Magnetic Effect of Electric Current Part-1
Magnetic Effect of Current
Hans Christian Oersted, played a crucial role in understanding electromagnetism. In 1820 he accidentally discovered that a compass needle got deflected when an electric current passed through a metallic wire placed nearby. Through this observation Oersted showed that electricity and magnetism were related phenomena. His research later created technologies such as the radio, television and fiber optics. The unit of magnetic field strength is named the oersted in his honor.
The magnet exerts its influence in the region surrounding it is called magnetic field
Therefore the iron filings experience a force. The force thus exerted makes iron filings to arrange in a pattern. The region surrounding a magnet, in which the force of the magnet can be detected, is said to have a magnetic field.
Magnetic Field Lines:
The lines along which the iron filings align themselves represent magnetic field lines
Properties of Magnetic Field Lines:
1. Magnetic field is a quantity that has both direction and magnitude.
2. The direction of the magnetic field is taken to be the direction in which a north pole of the compass needle moves inside it.
3. Inside the magnet, the direction of field lines is from its south pole to its north pole. Thus the magnetic field lines are closed curves.
4. The field is stronger, that is, the force acting on the pole of another magnet placed is greater where the field lines are crowded.
5. No two field-lines are found to cross each other. If they did, it would mean that at the point of intersection, the compass needle would point towards two directions, which is not possible.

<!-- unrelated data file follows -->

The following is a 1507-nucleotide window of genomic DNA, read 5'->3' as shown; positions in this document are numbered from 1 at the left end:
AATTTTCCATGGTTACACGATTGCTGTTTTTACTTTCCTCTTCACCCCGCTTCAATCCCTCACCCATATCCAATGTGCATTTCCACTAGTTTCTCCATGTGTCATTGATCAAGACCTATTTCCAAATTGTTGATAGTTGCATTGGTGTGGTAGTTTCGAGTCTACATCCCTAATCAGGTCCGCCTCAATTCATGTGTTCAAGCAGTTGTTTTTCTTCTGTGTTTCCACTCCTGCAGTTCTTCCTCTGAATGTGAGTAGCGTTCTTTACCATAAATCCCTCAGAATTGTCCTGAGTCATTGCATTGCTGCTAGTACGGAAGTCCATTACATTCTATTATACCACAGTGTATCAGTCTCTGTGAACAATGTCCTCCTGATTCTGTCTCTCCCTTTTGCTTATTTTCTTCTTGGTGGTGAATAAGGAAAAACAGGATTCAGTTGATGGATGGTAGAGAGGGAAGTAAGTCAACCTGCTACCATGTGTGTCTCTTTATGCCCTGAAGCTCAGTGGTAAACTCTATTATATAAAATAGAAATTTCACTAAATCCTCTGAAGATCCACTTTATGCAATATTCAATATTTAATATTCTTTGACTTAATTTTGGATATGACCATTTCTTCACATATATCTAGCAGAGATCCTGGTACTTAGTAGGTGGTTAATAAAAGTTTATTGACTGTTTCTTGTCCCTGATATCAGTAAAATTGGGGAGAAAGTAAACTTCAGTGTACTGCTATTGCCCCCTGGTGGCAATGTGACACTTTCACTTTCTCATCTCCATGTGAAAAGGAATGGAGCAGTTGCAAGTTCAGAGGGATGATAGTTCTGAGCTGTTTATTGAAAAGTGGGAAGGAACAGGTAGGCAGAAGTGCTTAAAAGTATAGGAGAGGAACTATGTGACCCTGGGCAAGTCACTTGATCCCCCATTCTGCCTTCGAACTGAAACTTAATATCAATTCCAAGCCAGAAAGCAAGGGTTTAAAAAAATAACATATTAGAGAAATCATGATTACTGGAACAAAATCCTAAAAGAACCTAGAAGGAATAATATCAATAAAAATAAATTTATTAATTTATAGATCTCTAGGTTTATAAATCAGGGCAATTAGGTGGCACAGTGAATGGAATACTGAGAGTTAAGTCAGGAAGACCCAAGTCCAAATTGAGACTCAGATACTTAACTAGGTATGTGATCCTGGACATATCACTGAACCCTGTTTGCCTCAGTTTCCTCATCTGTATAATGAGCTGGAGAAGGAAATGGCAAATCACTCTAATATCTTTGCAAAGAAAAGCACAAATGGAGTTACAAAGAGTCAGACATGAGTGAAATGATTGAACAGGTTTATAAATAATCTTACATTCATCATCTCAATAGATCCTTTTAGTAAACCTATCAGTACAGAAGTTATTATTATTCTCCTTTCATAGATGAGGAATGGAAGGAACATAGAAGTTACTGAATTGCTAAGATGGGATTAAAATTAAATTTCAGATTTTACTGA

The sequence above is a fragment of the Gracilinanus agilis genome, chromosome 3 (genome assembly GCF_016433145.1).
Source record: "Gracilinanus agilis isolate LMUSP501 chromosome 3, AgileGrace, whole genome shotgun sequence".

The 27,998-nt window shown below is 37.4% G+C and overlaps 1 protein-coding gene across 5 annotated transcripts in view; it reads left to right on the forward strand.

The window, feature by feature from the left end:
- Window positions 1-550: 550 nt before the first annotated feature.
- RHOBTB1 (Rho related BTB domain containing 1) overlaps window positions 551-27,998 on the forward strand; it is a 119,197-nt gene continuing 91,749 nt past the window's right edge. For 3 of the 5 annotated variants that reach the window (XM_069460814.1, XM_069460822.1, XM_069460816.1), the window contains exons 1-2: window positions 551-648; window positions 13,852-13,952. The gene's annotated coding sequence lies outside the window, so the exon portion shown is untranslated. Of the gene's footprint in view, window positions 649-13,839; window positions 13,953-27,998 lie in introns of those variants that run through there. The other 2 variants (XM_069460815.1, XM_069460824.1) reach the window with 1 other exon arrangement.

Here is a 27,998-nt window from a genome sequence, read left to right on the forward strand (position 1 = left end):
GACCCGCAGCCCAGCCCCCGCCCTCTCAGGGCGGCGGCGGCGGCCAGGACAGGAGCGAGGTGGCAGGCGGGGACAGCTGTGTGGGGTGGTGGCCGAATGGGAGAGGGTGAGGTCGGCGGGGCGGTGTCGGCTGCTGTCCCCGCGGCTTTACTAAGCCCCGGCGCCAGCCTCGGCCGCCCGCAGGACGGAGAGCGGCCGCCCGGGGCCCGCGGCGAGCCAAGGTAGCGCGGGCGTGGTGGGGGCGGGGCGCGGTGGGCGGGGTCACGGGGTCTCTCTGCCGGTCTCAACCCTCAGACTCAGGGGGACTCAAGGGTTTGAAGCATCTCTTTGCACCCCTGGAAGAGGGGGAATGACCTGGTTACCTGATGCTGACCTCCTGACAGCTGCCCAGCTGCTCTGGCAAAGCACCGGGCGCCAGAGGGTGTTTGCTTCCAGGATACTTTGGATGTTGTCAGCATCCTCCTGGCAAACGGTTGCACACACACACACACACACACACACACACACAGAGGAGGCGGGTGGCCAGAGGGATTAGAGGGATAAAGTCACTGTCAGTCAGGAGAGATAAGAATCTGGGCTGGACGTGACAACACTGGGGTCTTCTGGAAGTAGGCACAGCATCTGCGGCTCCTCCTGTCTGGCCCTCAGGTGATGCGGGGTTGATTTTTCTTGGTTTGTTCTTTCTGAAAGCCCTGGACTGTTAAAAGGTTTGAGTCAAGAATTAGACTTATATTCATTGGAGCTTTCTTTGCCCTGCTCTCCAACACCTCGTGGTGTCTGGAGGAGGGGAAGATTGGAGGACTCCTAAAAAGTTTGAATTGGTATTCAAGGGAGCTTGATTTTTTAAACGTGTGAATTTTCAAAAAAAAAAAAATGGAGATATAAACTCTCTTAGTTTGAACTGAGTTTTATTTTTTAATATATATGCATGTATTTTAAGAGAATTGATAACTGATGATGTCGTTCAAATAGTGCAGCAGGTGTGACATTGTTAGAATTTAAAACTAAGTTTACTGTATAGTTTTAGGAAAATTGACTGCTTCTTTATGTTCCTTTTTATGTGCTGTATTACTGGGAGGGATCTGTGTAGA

Magnetic Field inside a Current StraightConductor:
What happens to the deflection of the compass needle placed at a given point if the current in the copper wire is changed?
Vary the current in the wire. The deflection in the needle also changes. In fact, if the current is increased, the deflection also increases. It indicates that the magnitude of the magnetic field produced at a given point increases as the current through the wire increases.
What happens to the deflection of the needle if the compass is moved away from the copper wire but the current through the wire remains the same?
Now place the compass at a farther point from the conducting wire .We see that the deflection in the needle decreases. Thus the magnetic field produced by a given current in the conductor decreases as the distance from it increases. It can be noticed that the concentric circles representing the magnetic field around a current-carrying straight wire become larger and larger as we move away from it.
Right hand Thumb Rule
Imagine that you are holding a current-carrying straight conductor in your right hand such that the thumb points towards the direction of current. Then your fingers will wrap around the conductor in the direction of the field lines of the magnetic field.This is known as the right-hand thumb rule.